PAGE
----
Getting Your Project Started

As we get started on our new project, let’s think back to those key questions, focusing in on:

How does our project start?

OK, so we have a new project called “Signal”. We’ve been awarded the work from our Client. Previously we kept track of all of our Assets, Shots and bids in a breakdown; now we’ll need to get that data into Shotgun so we can refine our workflow with key people involved.

Let’s base our Signal project on the TV Series Template since it has episodic and sequence-based work.

Note: select the "TV Series Template" to base the project off of when creating the project.

Once we create our project, we’ll land on Project details. All the important things we are tracking are visible in the Project Nav. Let’s add a project thumbnail and fill in a few key details.

We create Assets from the Assets page. Let’s make the Signal vehicle and the Flats environment. Notice how there is an option for the Task template. Let’s clear the value for now as we’ll explore Task templates next. We can hold the alt key to create an asset and keep the form values to speed up the process.

Now that we have these two Assets, let’s create tasks. We can create one-off Tasks, link them up to an Asset, and again hold the option/alt key to keep the form values.

 

What is our workflow?

Now that we’ve created a few Tasks on the Signal asset, let’s explore our workflow on Assets.

Let’s think about our pipeline, and how things move through different stages of their lifecycle. For Assets, we have four different departments responsible for completing Tasks: Art, Model, Rig, Texture.

Let’s update our workflow in our Project. This also reflects the order Tasks flow through the pipeline, and we have the ability to reorder these.

From our Task page, we can assign Tasks to Artists and Reviewers, and input bid, duration, and complexity information. Since these tasks need to be completed in this order, let’s create a Task Dependency chain.

Now, if we enter a start date on the first Task in the chain, others will cascade after. And, if one Task shifts in the schedule, others downstream will follow.

Since Tasks are typically the same per Asset, we can apply a Task template to multiple Assets. Thus, automating our workflow. We can use what we have here—out-of-the-box—as a Task template, and make some further adjustments. This looks perfect and has all of the Tasks we need for our Assets. So, on our Asset page, we just expose the Task Template field via the Fields dropdown, select our two Assets, right-click inside the Task Template field, edit, and add the “Asset VFX” template. And viola, we now have Tasks created on these.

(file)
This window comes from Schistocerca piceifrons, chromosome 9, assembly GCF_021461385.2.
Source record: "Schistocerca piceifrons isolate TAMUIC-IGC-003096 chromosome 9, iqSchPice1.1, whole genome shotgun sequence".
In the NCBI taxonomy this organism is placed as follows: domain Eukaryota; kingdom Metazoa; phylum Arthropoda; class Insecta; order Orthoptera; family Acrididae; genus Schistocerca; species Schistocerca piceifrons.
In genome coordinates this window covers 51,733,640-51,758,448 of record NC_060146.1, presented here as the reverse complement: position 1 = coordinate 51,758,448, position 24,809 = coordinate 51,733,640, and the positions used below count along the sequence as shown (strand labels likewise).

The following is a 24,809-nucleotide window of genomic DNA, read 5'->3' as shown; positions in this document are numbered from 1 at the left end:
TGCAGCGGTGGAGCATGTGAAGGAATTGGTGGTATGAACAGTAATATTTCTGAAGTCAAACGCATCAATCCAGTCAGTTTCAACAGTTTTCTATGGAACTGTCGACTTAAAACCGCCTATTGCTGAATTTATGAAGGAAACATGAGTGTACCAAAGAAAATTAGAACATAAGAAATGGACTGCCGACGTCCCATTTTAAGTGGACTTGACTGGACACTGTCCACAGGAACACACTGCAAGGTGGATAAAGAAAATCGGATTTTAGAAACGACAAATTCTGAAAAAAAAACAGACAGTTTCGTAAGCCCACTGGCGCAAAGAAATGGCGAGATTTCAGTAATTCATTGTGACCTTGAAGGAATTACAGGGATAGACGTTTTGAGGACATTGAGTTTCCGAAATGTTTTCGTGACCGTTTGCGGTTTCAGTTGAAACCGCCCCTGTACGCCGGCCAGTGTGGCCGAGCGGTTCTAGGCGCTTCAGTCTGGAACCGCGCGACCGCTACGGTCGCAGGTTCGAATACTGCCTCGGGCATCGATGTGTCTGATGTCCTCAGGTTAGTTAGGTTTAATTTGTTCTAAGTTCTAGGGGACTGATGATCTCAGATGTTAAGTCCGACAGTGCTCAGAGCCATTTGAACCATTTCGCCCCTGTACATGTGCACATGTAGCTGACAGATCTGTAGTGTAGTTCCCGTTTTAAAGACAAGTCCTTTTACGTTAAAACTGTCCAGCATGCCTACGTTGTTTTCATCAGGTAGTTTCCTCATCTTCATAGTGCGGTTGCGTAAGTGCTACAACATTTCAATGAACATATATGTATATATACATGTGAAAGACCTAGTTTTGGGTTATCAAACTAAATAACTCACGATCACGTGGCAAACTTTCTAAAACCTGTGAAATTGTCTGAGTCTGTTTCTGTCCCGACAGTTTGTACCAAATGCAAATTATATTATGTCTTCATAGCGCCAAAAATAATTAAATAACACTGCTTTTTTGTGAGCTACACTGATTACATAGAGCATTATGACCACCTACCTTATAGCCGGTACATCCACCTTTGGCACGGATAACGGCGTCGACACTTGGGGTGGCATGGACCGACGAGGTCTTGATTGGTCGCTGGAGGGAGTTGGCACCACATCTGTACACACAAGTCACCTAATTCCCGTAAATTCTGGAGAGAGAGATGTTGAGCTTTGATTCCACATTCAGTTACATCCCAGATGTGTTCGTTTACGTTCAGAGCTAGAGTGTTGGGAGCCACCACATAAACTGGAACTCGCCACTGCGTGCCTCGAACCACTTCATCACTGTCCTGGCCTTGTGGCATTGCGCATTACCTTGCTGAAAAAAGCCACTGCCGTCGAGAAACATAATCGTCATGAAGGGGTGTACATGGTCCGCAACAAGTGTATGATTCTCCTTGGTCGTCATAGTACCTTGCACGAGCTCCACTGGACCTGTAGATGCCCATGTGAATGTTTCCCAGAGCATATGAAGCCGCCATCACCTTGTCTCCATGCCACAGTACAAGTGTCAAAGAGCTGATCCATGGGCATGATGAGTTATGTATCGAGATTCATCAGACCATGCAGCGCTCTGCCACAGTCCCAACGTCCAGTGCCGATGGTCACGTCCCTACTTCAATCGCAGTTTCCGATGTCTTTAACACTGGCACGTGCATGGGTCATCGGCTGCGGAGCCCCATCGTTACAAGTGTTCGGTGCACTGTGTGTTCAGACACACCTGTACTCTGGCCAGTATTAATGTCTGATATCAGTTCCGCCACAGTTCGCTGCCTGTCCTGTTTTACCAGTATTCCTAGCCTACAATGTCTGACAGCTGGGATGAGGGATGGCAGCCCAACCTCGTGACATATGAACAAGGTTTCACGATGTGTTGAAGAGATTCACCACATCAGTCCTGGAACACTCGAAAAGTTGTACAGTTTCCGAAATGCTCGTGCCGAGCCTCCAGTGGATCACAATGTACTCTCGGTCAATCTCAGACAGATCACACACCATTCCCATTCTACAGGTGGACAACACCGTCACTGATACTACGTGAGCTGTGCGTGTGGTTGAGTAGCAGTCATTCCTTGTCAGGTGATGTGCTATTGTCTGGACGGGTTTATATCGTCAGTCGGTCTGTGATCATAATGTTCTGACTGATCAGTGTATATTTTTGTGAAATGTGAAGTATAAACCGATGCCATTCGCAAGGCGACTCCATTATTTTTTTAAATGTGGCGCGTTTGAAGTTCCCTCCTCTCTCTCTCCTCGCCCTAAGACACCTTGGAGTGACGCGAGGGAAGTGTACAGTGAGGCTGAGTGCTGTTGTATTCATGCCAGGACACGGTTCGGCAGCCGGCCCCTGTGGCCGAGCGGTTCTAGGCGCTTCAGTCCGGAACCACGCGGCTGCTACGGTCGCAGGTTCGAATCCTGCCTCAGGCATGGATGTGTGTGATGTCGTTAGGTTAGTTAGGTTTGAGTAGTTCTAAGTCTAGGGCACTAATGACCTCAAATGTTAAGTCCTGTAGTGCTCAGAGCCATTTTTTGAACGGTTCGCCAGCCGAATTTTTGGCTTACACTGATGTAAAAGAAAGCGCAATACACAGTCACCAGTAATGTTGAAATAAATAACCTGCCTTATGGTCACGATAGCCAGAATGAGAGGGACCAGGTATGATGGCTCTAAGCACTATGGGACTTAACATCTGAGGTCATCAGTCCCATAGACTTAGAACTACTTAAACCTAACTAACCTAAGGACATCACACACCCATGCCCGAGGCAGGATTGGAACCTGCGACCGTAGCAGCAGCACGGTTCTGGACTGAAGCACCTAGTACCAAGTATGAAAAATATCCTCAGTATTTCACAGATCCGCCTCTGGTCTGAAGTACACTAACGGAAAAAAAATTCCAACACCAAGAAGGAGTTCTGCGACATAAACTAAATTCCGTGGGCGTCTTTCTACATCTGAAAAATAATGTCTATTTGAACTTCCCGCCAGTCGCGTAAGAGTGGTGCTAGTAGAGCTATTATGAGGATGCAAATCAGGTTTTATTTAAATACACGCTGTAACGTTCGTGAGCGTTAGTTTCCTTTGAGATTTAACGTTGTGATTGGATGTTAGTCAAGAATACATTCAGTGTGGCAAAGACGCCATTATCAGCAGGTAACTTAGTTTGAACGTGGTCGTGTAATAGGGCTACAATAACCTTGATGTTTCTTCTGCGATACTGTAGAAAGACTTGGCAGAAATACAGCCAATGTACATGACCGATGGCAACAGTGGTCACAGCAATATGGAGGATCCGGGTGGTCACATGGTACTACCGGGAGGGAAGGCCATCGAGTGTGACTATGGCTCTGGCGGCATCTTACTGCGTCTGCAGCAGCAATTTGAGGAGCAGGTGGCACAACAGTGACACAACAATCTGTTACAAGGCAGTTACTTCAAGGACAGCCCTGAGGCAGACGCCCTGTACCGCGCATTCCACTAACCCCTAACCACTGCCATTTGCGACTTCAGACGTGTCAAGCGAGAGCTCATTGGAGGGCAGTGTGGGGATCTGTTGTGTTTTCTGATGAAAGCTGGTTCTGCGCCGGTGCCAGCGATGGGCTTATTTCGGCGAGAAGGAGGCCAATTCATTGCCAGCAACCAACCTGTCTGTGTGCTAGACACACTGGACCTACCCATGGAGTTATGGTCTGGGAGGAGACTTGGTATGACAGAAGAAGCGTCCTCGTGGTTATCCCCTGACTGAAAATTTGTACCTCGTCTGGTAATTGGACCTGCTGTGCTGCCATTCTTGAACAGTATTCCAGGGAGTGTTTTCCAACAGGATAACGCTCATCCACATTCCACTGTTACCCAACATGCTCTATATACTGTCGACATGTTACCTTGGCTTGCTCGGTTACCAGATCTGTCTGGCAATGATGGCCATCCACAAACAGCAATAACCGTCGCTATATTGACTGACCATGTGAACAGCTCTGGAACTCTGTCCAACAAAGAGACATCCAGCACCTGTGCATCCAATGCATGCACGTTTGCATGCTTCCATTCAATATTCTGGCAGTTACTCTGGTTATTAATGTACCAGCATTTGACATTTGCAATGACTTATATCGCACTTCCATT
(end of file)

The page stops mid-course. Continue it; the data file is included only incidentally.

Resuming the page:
How does the data/information come in?

Let’s use the Shotgun importer to get the remaining data into Shotgun. First, we’ll select the “More” dropdown and then Import Assets. We can drag and drop our excel breakdown directly into the window, or copy and paste from the sheet.

Let’s match the columns, deactivate Shots from importing since they don’t exist in Shotgun yet, and then specify “Asset Name” so that asset names that already exist get updated with more information in our breakdown, like a description. Then, let’s add thumbnails to make this more visually appealing. We'll fast forward since this part may take little while depending on thumbnail image sizes.

Now that assets are imported, we’ll select the Assets that use the standard task template we created, and apply our Task template to the ones that are blank.

Let’s do a similar import, but this time for Episodes from our breakdown.

And then another for Sequences that link to the Episodes.

Now, let’s tie it all together by importing Shots that link to the Assets and Sequences which are already in Shotgun.

Now, we have a great foundation to build from and can say “goodbye” to our manual spreadsheets and “hello” to our more automated workflow.

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